173 Kagoro Rugunda G (2004) Crop raiding around Lake Mburo National Park, Uganda. Afr J Ecol 42(1):32 41 ons and realities of vegetation change and browse consumption in the northern Kalahari, Namibia. J Arid Environ 69(4): 716 730 dichotomies of participation. Ethics Place Enviro n 9(3):279 298 Leader Williams N, Albon SD (1988) Allocation of Resources for Conservation. Nature 336(6199):533 535 Legendre P, Legendre, L (1998) Numerical Ecology. 2nd ed. Elsevier, Amsterdam Leuthold W (1996) Recovery of woody vegetation in Tsavo Natio nal Park, Kenya, 1970 94. Afr J Ecol 34(2):101 112 Lima S (1998). Nonlethal effects in the ecology of predator prey interactions what are the ecological effects of anti predator decision making? Bioscience 48(1):25 34 Lima SL, Dill LM (1990) Behavioural decisions made under the risk of predation a review and prospectus. Can J Zool/Rev Can Zool 68(4):619 640 Linard C, Gilbert M, Tatem AJ (2010) Assessing the use of global land cover data for guiding large area population distribution modelling. GeoJourna l Linnell J, Swenson J, Andersen R (2001) Predators and people: conservation of large carnivores is possible at high human densities if management policy is favourable. Anim Conserv 4:345 349 Loarie S, Van Aarde R, Pimm, S (2009) Fences and artificial wa ter affect African savannah elephant movement patterns. Biol Conserv 142(12):3086 3098 Martin R (2005) Transboundary species project, background study, elephants. Ministry of Environment and Tourism and the Namibian Nature Foundation). Ministry of Environm ent and Tourism and the Namibian Nature Foundation, Windhoek Martin R (2006) The Mudumu North Complex, Wildlife Co management in the Kwando Area of Caprivi. Ministry of Environment and Tourism, Windhoek McLaren A, Cadman M (1999). Can novice volunteers pro vide credible data for bird surveys requiring song identification? J Field Ornithol 70(4):481 490 Mendelsohn J, Roberts C (1997) An Environmental Profile and Atlas of Caprivi. Directorate of Environmental Affairs, Ministry of Environment and Tourism, Windh oek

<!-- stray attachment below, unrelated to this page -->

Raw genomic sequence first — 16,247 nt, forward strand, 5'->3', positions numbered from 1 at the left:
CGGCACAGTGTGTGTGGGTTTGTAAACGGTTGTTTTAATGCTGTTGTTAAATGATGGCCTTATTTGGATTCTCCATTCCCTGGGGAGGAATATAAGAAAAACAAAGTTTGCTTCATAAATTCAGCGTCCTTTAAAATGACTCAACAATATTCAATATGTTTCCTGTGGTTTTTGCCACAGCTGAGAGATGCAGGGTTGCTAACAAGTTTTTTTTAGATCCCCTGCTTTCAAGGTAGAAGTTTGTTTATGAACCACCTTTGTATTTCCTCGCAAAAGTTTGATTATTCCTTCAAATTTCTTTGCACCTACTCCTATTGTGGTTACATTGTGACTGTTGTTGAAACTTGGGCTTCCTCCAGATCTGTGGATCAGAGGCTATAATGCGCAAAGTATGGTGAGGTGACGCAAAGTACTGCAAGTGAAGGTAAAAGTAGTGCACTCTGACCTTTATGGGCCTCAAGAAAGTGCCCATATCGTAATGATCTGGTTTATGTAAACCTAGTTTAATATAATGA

174 MET (1995) Wildlife management, utilisation and tourism in communal areas. Ministry of environment and Tourism, Windhoek Michalski F and Peres CA (2007) Disturbance mediated mammal persistence and abundance area relationships in Amazonian rainforest fr agments. Conserv Biol 21(6):1626 1640 Minami M, Lennert Cody CE, Gao W et al (2007) Modeling shark bycatch: the zero inflated negative binomial regression model with smoothing. Fish Res 84(2):210 221 Moleele NM, Perkins JS (1998) Encroaching woody plant s pecies and boreholes: is cattle density the main driving factor in the Olifants Drift communal grazing lands, south eastern Botswana? J Arid Environ 40(3):245 253 Moleele NM, Ringrose S, Matheson W et al (2002) More woody plants? The status of bush encroac 11 Mller MAN, van Eck J (2007) Grasses of Namibia. Ministry of Agriculture, Water and Forestry, Winhoek Mulonga S, Suich H, Murphy C (2003) The conflict continues: human wildlife conflict and liv elihoods in Caprivi. Directorate of Environmental Affairs, Ministry of Environment and Tourism, Windhoek Mumby P, Harborne A, Raines P, et al (1995) A critical assessment of data derived from Coral Cay conservation volunteers. Bull Mar Sci 56(3):737 751 Mu rwira A, Skidmore A (2005) The response of elephants to the spatial heterogeneity of vegetation in a Southern African agricultural landscape. Landscape Ecol 20(2):217 234 challenges. N amibian Association of CBNRM Support Organisations, Windhoek challenges in 2009. Namibian Association of CBNRM Support Organisations Windhoek. Nakafeero AL, Reed MS, Moleele N (2007) Allelopathic potential of five agroforestry trees, Botswana. Afr J Ecol 45(4):590 593 Naughton Treves L (1998) Predicting patterns of crop damage by wildlife around Kibale National Park, Uganda. Conserv Biol 12(1):156 168 Naughton Treves L, Holland MB, Bra ndon K (2005) The role of protected areas in conserving biodiversity and sustaining local livelihoods Annu Rev Environ Resour 30(1):219 252